The problem intensified with a new practice that grew out of broken windows. It was called "stop and frisk," and was embraced in New York City after Mayor Michael Bloomberg won election in 2001.

If broken windows meant arresting people for misdemeanors in hopes of preventing more serious crimes, "stop and frisk" said, why even wait for the misdemeanor? Why not go ahead and stop, question and search anyone who looked suspicious?

There were high-profile cases where misdemeanor arrests or stopping and questioning did lead to information that helped solve much more serious crimes, even homicides. But there were many more cases where police stops turned up nothing. In 2008, police made nearly 250,000 stops in New York for what they called furtive movements. Only one-fifteenth of 1 percent of those turned up a gun.

Even more problematic, in order to be able to go after disorder, you have to be able to define it. Is it a trash bag covering a broken window? Teenagers on a street corner playing music too loudly?

In Chicago, the researchers Robert Sampson and Stephen Raudenbush analyzed what makes people perceive social disorder . They found that if two neighborhoods had exactly the same amount of graffiti and litter and loitering, people saw more disorder, more broken windows, in neighborhoods with more African-Americans.

George Kelling is not an advocate of stop and frisk. In fact, all the way back in 1982, he foresaw the possibility that giving police wide discretion could lead to abuse. In his article, he and James Q. Wilson write: "How do we ensure ... that the police do not become the agents of neighborhood bigotry? We can offer no wholly satisfactory answer to this important question."

In August of 2013, a federal district court found that New York City's stop and frisk policy was unconstitutional because of the way it singled out young black and Hispanic men. Later that year, New York elected its first liberal mayor in 20 years. Bill DeBlasio celebrated the end of stop and frisk. But he did not do away with broken windows. In fact, he re-appointed Rudy Giuliani's police commissioner, Bill Bratton.

And just seven months after taking over again as the head of the New York Police Department, Bratton's broken windows policy came under fresh scrutiny. The reason: the death of Eric Garner.

In July 2014, a bystander caught on cellphone video the deadly clash between New York City police officers and Garner, an African-American. After a verbal confrontation, officers tackled Garner, while restraining him with a chokehold, a practice that is banned in New York City.

Garner died not long after he was brought down to the ground. His death sparked massive protests, and his name is now synonymous with the distrust between police and African-American communities.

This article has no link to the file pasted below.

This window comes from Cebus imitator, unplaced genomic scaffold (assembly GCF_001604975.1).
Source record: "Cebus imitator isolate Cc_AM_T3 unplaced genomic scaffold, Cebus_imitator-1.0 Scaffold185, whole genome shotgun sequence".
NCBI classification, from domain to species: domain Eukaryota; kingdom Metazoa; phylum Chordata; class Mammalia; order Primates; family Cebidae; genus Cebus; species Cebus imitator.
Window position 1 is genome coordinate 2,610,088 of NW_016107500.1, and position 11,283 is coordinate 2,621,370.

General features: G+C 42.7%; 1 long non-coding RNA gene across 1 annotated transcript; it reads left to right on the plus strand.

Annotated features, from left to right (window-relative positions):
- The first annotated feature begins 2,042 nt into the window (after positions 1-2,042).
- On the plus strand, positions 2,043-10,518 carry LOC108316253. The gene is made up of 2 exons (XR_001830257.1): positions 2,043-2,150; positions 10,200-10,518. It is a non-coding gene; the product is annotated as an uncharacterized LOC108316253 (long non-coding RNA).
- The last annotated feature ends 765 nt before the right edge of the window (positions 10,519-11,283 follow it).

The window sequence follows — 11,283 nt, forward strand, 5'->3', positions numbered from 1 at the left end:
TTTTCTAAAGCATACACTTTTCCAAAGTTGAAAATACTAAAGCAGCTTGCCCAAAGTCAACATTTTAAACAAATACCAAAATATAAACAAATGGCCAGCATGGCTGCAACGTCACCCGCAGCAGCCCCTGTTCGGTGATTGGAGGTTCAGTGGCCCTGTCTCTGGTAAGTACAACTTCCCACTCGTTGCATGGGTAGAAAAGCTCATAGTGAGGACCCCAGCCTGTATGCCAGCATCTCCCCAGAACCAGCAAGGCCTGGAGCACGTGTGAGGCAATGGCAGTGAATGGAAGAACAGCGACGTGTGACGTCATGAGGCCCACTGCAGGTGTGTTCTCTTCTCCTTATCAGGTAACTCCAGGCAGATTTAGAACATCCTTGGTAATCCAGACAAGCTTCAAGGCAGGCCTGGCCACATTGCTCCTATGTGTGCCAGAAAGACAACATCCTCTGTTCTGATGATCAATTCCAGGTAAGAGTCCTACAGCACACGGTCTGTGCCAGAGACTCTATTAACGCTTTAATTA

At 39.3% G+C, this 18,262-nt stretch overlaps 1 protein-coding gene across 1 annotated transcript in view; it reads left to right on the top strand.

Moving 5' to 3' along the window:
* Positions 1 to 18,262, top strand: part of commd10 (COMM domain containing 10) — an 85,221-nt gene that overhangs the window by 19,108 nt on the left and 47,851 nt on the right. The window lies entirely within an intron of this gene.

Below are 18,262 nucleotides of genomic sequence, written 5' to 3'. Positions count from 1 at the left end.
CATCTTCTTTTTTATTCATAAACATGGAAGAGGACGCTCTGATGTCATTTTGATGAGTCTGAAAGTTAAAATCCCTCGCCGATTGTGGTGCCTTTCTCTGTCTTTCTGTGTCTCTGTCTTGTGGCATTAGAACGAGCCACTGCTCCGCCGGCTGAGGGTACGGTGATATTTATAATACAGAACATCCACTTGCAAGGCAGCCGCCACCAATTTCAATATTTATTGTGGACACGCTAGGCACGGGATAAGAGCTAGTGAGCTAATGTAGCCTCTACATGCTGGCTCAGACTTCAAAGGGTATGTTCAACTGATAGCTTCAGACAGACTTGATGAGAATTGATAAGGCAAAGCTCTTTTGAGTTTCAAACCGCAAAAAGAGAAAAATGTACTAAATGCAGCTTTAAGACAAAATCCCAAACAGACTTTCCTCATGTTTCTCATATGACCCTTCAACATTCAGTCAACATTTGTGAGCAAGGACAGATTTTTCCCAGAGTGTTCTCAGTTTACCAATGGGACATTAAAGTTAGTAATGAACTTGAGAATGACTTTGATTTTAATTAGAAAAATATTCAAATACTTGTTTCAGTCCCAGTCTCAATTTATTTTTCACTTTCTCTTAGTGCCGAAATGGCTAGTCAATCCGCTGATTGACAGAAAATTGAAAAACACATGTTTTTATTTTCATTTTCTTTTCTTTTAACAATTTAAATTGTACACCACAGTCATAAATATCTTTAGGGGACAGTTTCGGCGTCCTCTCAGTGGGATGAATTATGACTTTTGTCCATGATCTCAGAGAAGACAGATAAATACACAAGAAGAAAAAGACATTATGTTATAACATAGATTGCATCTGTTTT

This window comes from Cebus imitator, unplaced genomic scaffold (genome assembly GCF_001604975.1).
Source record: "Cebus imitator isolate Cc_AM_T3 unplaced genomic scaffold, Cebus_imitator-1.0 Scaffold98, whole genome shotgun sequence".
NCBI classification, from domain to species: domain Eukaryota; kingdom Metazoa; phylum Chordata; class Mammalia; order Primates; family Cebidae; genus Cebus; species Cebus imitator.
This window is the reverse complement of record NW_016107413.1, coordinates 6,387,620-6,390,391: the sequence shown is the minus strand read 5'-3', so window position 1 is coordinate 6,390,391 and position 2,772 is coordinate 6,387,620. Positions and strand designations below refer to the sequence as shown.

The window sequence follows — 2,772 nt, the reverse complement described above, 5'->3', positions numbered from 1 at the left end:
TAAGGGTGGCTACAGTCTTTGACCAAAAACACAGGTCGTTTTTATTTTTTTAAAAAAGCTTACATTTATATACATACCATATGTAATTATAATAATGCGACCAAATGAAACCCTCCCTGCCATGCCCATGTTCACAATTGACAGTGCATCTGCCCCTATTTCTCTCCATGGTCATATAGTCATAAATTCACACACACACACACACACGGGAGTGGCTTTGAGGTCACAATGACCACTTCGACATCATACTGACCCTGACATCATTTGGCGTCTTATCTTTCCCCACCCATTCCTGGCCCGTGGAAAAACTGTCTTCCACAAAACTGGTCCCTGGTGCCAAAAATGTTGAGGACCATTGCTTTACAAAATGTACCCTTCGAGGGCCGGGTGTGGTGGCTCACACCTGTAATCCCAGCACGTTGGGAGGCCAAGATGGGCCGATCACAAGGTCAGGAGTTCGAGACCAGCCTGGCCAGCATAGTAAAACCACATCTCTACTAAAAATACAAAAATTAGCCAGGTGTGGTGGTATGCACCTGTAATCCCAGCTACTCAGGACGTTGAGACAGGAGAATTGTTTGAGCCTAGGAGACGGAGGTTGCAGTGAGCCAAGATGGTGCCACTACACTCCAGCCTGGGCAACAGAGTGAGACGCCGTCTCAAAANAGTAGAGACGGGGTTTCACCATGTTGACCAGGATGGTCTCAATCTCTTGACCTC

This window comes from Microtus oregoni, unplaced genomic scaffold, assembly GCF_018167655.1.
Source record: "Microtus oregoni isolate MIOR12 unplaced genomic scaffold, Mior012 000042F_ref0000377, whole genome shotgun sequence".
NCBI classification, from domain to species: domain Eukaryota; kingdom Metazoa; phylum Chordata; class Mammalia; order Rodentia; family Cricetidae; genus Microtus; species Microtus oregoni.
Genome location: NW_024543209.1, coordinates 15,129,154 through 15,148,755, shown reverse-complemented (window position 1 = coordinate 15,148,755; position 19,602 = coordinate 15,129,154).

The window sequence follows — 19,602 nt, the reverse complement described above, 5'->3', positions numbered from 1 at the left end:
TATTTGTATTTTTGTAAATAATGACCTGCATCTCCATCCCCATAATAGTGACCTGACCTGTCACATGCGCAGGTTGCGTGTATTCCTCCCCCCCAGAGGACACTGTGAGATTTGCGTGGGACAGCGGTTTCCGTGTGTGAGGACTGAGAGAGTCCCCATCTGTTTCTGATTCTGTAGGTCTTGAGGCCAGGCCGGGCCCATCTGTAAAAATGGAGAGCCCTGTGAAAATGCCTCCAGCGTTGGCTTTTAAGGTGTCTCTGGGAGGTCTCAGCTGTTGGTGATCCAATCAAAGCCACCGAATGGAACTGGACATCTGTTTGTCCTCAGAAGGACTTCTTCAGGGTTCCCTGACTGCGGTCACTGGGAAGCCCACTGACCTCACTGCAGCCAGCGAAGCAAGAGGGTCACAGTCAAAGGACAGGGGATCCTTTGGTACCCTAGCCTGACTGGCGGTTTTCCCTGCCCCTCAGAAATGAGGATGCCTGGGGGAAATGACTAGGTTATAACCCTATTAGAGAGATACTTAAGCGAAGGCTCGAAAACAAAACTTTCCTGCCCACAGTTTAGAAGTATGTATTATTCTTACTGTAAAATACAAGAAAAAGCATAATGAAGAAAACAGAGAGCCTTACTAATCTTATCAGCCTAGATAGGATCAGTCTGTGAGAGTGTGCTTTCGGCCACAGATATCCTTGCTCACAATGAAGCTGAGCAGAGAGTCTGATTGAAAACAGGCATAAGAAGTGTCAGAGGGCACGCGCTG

For George Kelling, this was not the end that he had hoped for. As a researcher, he's one of the few whose ideas have left the academy and spread like wildfire.

But once politicians and the media fell in love with his idea, they took it to places that he never intended and could not control.

"When, during the 1990s, I would occasionally read in a newspaper something like a new chief comes in and says, 'I'm going to implement broken windows tomorrow,' I would listen to that with dismay because [it's] a highly discretionary activity by police that needs extensive training, formal guidelines, constant monitoring and oversight. So do I worry about the implementation about broken windows? A whole lot ... because it can be done very badly."

In fact, Kelling says, it might be time to move away from the idea.

"It's to the point now where I wonder if we should back away from the metaphor of broken windows. We didn't know how powerful it was going to be. It simplified, it was easy to communicate, a lot of people got it as a result of the metaphor. It was attractive for a long time. But as you know, metaphors can wear out and become stale."

These days, the consensus among social scientists is that broken windows likely did have modest effects on crime. But few believe it caused the 60 or 70 percent decline in violent crime for which it was once credited.

And yet despite all the evidence, the idea continues to be popular.

Bernard Harcourt says there is a reason for that:

"It's a simple story that people can latch onto and that is a lot more pleasant to live with than the complexities of life. The fact is that crime dropped in America dramatically from the 1990s, and that there aren't really good, clean nationwide explanations for it."

The story of broken windows is a story of our fascination with easy fixes and seductive theories. Once an idea like that takes hold, it's nearly impossible to get the genie back in the bottle.

The Hidden Brain Podcast is hosted by Shankar Vedantam and produced by Maggie Penman, Jennifer Schmidt and Renee Klahr. Our supervising producer is Tara Boyle. You can also follow us on Twitter @hiddenbrain , and listen for Hidden Brain stories each week on your local public radio station.

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Illusion of Order: The False Promise of Broken Windows Policing